Tuesday, January 17, 2012

It's Winter and the Charter Schools Are Contracting

It's winter, and that means it's Arizona: grapefruit and palm trees galore...and charter schools. More charter schools than in any other state, though states like California and Texas may have more students enrolled in charter schools. There are more than 500 Kindergarten through grade 12 charter schools in Arizona with more than 10% of the K-12 population enrolled in them. Their evolution from the mid-1990s to today has followed a pattern evidenced elsewhere in the U.S.: a small number of inventive and entrepreneurial efforts slowly give way to a large number of schools with educational Management Organizations (EMOs) running multiple charters. Arizona is second only to Michigan in the number of for-profit EMOs operating in the state. Small academically intensive charters that once creamed off top students from traditional public schools either continue to operate with small enrollments or lose their students back to the AP and honors tracks of the traditional publics. The majority of the charters at the secondary school level draw students from among the drop-outs of the traditional publics. The EMOs run things with an eye on the bottom line and the business world awakens to new opportunities. Gary Miron and his colleagues identified nearly 800 charter schools nation-wide enrolling nearly 400,000 students operated by for-profit EMOS; and though the rate of growth is not exponential, it is impressively linear.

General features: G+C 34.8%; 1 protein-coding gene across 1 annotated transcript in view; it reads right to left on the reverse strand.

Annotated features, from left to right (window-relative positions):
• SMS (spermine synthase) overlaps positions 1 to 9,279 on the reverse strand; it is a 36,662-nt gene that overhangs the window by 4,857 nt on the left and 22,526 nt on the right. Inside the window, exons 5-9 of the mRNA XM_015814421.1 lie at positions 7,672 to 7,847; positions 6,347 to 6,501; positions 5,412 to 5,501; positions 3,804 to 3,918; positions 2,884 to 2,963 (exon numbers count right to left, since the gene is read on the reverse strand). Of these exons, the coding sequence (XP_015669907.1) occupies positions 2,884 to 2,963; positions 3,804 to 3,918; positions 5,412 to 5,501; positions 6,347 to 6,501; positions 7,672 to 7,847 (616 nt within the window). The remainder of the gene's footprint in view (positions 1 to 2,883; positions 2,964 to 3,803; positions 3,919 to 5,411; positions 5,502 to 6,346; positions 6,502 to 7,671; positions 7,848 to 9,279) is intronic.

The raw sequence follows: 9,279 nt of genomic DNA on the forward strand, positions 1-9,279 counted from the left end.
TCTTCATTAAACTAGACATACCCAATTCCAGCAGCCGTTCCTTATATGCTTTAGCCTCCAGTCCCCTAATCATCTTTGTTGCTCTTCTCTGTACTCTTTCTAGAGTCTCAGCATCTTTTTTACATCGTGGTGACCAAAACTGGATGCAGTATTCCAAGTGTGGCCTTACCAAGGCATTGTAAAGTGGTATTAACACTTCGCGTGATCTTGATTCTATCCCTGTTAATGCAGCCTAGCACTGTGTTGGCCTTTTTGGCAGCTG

At least in Arizona, state-level oversight of the 500+ charter schools has bordered on non-existent since their inception 15 years ago. Just recently the Arizona State Board for Charter Schools has taken a look at the nearly 400 charter school operators in the state--well, not all of them, in fact, at only 78 of them in the past two years. And what did they find? Of the 78 charter school operators reviewed, 27 (35%) were put on probation and 4 were denied renewed contracts.

Consider one such EMO. The Leona Group, LLC, moved its corporate offices from Michigan to Arizona some 12 years ago. Leona operates 22 charter schools in Arizona. Of these 22 schools, exactly half made AYP (Academic Yearly Progress) under NCLB in the 2010-2011 school year.

When a charter school in Arizona fails (i.e., shuts down--as many have--or is denied a renewal of its contract) certain political interests celebrate the occasion as the working of the market place, and do not hesitate to suggest that by implication the charter schools that continue to exist--having survived the Darwinian challenge--must be excellent.

Gene V Glass
University of Colorado Boulder
Arizona State University

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